Recent opinions expressed about the merits or otherwise of having a monarch in Britain, and “What should be done with the royals?” (see recent Your Say contributions by Philip Fletcher and Wendy Tooby) are nothing new.
Though sometimes, people’s opinions do change drastically on such subjects.
This called to mind that Yorkshireman and Parliamentarian commander Sir Thomas (later Lord) Fairfax (1612-71) came to Halifax once as a Republican, and once as a King’s man.
It was in June 1643 after his army’s defeat at Adwalton Moor that Fairfax first came unexpectedly to Halifax; and he did not stay for long.
He was never one to seek the death of Charles I, and his wife is famous for shouting from the gallery at the king’s trial: “Oliver Cromwell is a traitor!”
Fairfax welcomed the restoration of 1660, and his daughter Mary married one of the wealthiest and most flamboyant aristocrats of the new Court, the rakish Duke of Buckingham (1628-87).
Fairfax’s second visit to Halifax (unless there were any others in between of which I am unaware) occurred on 31st May 1673, when he arrived unannounced with his son-in-law, Buckingham, who was then recruiting for his regiment in the West Riding.
In his diary Oliver Heywood tells us that they stayed two nights with Dr Jonathan Maude (1613-84).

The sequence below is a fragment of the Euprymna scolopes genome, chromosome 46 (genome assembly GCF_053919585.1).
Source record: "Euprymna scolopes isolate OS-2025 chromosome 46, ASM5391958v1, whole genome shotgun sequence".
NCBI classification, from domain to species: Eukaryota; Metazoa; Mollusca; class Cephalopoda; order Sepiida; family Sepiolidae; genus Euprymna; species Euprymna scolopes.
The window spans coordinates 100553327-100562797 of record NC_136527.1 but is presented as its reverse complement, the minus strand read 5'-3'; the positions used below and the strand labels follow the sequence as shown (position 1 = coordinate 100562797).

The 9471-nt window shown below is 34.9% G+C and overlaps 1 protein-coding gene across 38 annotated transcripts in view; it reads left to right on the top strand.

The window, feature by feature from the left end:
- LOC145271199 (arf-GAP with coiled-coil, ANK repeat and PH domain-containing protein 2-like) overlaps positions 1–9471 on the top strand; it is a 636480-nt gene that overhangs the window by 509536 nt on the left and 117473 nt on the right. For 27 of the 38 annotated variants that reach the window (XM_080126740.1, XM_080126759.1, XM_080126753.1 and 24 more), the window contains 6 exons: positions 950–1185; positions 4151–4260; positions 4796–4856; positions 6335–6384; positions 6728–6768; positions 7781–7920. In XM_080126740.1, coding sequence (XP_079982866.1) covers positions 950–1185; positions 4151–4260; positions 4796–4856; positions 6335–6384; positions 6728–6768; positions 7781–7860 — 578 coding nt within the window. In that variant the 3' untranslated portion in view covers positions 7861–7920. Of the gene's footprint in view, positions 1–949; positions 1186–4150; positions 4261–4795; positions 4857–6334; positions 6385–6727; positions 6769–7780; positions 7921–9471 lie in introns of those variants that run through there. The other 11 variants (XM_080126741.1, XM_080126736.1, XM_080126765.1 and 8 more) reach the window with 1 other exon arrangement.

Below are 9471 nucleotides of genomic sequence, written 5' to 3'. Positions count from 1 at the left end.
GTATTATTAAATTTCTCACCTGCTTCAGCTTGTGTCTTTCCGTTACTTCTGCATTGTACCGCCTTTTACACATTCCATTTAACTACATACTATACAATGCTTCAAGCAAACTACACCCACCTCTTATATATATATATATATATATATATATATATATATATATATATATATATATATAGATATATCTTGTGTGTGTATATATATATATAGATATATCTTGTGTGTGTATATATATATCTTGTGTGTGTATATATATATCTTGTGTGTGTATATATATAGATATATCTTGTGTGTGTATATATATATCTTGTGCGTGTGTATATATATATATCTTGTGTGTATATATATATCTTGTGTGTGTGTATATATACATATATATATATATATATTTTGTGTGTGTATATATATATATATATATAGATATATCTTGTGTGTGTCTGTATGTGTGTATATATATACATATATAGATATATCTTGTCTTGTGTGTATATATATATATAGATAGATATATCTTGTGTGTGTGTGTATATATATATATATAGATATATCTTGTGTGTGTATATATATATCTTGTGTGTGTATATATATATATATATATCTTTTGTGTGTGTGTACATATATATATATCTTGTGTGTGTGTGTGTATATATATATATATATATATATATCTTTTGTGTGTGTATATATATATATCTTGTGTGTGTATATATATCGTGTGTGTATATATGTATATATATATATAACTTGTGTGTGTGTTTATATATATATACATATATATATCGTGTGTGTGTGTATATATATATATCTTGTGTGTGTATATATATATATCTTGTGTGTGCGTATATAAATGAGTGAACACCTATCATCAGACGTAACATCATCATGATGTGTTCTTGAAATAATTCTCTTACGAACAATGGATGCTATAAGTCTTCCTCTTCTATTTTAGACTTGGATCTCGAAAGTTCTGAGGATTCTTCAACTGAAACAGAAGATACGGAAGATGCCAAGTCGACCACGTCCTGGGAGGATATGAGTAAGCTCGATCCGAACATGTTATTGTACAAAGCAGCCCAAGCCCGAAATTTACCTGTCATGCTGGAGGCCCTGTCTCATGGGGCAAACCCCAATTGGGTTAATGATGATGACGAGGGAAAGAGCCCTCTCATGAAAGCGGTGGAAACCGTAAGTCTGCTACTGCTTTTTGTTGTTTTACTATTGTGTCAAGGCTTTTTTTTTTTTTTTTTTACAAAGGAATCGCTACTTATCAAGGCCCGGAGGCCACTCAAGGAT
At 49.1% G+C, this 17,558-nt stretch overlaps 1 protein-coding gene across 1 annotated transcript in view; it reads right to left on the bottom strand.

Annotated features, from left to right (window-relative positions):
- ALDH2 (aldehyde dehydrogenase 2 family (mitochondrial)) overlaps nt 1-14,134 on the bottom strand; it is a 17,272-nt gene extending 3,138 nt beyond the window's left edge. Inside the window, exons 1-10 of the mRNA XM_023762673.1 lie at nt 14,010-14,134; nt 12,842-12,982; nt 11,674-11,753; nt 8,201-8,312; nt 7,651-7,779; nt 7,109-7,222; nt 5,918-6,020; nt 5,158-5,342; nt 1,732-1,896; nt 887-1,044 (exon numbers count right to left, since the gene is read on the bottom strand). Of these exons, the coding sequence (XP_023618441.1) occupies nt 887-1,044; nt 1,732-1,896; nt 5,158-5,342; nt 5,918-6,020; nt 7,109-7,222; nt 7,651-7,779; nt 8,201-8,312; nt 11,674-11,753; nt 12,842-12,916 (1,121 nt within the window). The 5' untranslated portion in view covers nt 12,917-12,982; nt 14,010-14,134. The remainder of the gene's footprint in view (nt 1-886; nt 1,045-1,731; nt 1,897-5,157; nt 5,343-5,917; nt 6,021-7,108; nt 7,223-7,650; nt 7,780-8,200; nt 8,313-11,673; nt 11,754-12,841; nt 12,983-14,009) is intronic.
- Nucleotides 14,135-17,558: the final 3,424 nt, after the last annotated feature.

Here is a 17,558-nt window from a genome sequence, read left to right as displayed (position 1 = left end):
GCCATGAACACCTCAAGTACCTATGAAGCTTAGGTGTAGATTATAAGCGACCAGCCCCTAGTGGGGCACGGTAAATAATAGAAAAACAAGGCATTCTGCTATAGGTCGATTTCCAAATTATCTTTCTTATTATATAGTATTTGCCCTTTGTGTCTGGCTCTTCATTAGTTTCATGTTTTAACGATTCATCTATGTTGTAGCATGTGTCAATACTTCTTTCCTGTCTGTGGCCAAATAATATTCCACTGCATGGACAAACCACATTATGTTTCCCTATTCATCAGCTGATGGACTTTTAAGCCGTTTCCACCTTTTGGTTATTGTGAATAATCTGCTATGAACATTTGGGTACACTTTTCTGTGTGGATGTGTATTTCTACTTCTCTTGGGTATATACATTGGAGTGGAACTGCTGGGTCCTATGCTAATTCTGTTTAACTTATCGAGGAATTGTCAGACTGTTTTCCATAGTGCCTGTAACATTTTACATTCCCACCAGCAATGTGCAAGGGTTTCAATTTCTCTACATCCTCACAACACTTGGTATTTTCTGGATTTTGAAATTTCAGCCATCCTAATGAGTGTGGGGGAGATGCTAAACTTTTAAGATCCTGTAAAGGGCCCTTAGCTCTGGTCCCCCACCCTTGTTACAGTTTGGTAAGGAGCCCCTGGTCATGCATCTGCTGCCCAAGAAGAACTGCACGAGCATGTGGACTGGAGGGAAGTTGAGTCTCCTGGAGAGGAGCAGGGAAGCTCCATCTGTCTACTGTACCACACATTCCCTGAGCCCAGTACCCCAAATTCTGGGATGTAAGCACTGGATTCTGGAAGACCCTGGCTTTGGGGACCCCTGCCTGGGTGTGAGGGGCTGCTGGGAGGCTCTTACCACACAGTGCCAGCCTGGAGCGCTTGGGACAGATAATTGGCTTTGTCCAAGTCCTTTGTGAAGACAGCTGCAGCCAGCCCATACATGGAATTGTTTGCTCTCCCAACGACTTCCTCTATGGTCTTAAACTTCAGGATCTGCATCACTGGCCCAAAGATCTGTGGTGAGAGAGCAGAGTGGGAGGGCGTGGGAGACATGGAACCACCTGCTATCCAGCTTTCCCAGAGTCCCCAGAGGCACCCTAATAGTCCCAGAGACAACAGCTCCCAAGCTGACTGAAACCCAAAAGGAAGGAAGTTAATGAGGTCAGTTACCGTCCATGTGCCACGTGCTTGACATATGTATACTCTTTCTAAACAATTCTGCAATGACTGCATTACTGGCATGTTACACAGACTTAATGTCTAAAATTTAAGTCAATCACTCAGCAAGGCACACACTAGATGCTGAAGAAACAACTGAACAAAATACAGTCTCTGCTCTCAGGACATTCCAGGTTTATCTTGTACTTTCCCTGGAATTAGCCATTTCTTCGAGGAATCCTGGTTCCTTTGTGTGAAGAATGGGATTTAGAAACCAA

Interestingly, Maude himself was a nonconformist, but on the Sunday, the two visiting gentleman and their entourage attended Halifax Parish Church.
Unfortunately, Rev Richard Hooke (vicar 1662-89) was away preaching at Ripon, and Ralph Wood, the curate of Ripponden was assigned to preach that morning.
But Heywood relates that Mr Lawson, the Lecturer, took it upon himself to preach before the Duke.
The diarist goes on to say of the sermon was “judged pitiful stuff; he was often out, and spoke nonsense,” so that later the Duke uttered “some words of displeasure to Lord Fairfax.”
Matters also went awry over a prayer book - Heywood mentions that “old Gill, the reader, had an old one, in which Mary, Queen Mother, was mentioned.
Gill read on and prayed for Mary, though dead, which the Duke made a jest of.”
In the afternoon Fairfax and the Duke walked to inspect what remained of the Halifax gibbet.
One wonders whether, as they looked on the remains of that cruel instrument of execution, those two men who had fought on opposing sides in the Civil War, recalled the beheading of the King‘s father, twenty-four years earlier.
David C Glover